HR Team and Creative Problem Solving

On May 27th , the whole of HR division took part in a one day Introduction to Creative Problem Solving to learn some tools and techniques for increasing their creative thinking and to help them work more effectively as a team and with their 'client' departments .

Training sessions were facilitated by three 'real life' facilitators Tim Morley, Maggie Dugan and Khalid El Harizi from Policy Division and a 'virtual' facilitator, 'Big Brother' Andy Burnett who thanks to modern technology, interacted with the whole group sitting comfortably in front of a web-cam in Buffalo, New York at some unhearthly hour of the night.

Andy started off by putting creativity into an HR context, linking up to their work on appreciative enquiry and diversity. He also provided an overview of what it takes to build a creative team: the 4P’s model - people, process, product and press (environment).

Participants received the results of an on-line questionnaire using the Foursight tool which revealed their particular individual strengths in the ideation process and, grouping them together, it provided a profile for the whole HR team.

The FourSight Profile is an assessment tool designed
to boost critical and creative problem solving skills in individuals and groups by taking a look at exactly where they excel and then breaking this down into the four distinct phases of the breakthrough thinking process. Are you a Clarifier? An Ideator? A Developer? An Implementer? Some combination? The ability to understand and leverage your thinking style is important for successful team dynamics.

The group was introduced to the Creative Problem Solving process using the basic 4 stage problem solving model - clarify, ideate, develop, implement with a tool for each stage and they immediately put these into action using dozens of coloured post-its, flipcharts and coloured pens.

Interview with Liz Davis by Khalid El Harizi following the CPS training session

What did you like about the Introduction to Creative Problem Solving?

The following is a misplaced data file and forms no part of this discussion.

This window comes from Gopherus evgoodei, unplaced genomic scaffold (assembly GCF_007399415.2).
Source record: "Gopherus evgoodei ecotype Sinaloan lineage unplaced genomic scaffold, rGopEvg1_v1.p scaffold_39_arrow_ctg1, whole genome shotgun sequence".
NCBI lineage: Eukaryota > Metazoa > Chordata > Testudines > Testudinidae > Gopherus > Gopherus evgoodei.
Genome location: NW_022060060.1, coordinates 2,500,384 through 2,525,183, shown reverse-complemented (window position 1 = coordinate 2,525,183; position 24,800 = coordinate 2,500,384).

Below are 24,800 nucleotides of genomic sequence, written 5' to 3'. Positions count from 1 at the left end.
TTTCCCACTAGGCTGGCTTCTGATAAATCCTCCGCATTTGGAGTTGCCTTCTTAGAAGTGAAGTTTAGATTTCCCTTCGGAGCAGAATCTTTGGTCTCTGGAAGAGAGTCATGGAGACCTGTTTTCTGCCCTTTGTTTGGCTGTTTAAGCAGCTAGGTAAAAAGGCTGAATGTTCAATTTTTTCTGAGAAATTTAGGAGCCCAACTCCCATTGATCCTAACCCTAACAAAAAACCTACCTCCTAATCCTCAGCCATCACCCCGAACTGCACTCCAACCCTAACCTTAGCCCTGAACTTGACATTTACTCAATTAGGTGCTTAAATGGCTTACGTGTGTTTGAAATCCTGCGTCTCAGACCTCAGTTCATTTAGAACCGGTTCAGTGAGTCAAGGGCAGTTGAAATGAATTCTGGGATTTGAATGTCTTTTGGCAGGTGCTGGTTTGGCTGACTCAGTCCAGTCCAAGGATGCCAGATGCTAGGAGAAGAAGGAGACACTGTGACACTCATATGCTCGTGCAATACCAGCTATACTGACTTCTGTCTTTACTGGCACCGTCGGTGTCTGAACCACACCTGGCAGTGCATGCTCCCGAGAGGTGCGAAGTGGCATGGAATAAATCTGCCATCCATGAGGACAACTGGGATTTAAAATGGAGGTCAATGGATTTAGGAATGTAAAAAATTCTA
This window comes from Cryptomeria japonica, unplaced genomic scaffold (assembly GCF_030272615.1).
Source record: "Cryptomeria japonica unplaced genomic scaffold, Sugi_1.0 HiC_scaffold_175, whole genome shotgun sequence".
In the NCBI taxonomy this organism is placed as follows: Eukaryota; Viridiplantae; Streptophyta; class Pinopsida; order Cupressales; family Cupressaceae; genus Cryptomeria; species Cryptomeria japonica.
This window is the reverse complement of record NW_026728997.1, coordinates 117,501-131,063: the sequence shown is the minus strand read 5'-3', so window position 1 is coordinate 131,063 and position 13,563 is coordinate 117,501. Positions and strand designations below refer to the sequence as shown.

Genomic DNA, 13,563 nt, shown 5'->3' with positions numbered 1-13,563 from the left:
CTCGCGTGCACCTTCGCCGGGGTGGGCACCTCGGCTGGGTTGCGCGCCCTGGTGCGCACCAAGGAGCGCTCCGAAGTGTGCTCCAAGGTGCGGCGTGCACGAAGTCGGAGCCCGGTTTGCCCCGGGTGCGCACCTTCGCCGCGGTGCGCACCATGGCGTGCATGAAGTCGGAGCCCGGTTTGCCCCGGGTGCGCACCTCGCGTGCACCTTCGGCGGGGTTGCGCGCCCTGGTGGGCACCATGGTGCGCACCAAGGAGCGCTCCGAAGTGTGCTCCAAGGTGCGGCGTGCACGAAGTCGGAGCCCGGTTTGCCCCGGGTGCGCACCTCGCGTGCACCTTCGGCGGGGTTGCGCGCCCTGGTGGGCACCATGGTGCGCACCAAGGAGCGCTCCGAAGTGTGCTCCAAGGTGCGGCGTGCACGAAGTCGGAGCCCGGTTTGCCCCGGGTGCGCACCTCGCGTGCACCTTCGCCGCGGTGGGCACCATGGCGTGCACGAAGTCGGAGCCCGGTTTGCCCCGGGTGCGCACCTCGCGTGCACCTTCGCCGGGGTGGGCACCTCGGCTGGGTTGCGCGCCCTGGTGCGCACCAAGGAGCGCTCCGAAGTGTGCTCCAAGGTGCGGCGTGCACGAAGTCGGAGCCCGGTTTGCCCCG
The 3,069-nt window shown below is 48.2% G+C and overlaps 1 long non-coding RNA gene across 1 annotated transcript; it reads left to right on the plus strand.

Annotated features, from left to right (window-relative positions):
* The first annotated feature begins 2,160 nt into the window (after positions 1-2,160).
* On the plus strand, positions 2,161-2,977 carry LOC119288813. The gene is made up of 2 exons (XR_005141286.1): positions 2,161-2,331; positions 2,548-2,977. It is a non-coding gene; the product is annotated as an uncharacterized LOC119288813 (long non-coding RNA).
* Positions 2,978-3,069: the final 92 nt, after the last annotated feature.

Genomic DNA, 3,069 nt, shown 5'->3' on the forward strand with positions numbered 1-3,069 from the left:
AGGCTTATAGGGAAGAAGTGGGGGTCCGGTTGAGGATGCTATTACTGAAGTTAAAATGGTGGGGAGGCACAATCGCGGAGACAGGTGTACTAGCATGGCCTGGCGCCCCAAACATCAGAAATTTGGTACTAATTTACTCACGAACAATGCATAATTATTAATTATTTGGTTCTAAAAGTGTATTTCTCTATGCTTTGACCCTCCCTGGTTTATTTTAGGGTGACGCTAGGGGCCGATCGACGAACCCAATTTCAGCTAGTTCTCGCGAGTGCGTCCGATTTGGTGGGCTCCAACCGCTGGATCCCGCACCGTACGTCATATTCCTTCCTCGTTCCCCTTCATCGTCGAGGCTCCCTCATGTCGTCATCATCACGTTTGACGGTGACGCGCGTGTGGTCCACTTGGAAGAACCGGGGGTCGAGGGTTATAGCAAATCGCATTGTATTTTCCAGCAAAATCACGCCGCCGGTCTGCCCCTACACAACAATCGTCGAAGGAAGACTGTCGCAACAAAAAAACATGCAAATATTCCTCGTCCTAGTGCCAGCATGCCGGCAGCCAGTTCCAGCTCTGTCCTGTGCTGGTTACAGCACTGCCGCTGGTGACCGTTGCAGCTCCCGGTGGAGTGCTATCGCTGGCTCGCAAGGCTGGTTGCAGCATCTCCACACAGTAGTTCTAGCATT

“I think the best thing was that when I walked away I thought that it was a fantastic use of my time and that’s a pretty high hurdle when we are all working as hard as we are and with as much as there is to do”

How useful do you find it to your work?

…our ordinary days sometimes suppress those things we know and we don’t always use them in the best way .. .. it also provided a space and a shared experience which is rare because often we meet in smaller teams, and in mixed teams but we don’t very often have whole team events .. .it wasn’t that the content did not matter, but that the shared experience probably came out as being the most important.”

Which part of the training did you find most interesting?

“ I love[d] the diagnostics tool because [it gives] you another window on the world and a window on yourself more importantly..

I was actually excited by the fact that we did some of the sessions using SKYPE … which again if you had asked me beforehand if I thought it would work, I would have said How can it possibly work! ..

I loved the exercise about building the bridge between inanimate objects (the forced connections), that just reminds me that you have to take risks sometimes because it’s the kind of exercise that if you write it in a learning programme people think that its terribly false or trite or whatever .. In fact, I went on to use it in the IMT meeting. I took the risk there to use the same exercise and actually it worked brilliantly. It was worth the risk.”

Do you see any potential benefits for IFAD from generalising the CPS training, not just an Introduction, to all staff?

“Absolutely … I can imagine how working in the field you could use those techniques without almost any materials, working with local people, farmers, farmers organizations, women’s groups.

I think anything we can do to build our broader understanding of the community of people who are IFAD, the better from a leadership and management point of view.”

Any other comments you would like to share with our social bloggers?

“What would I like to share with the social bloggers? ....The day before, I had mentally sent my apologies. I didn’t actively send them but I mentally sent them because the in-box was absolutely full and there were big and important deliverables from an HR reform perspective coming up against the wire …Social bloggers might like to know that on my wall I have a time line which is pressing me hard.

And then something made me think NO, that would be the easy thing to do, to turn up late, to leave in the middle, and it would have been completely the wrong thing to do. So I am just so pleased that I didn’t, even though 24 hours previously I checked out mentally, I checked back in and then not only checked in. It was great fun. I have not laughed so much in a very long time. I won’t tell the bloggers what we were laughing about because it may not be appropriate but it reminded me that laughter is good for your mental health and your performance as well. It was great.”

Thank you Liz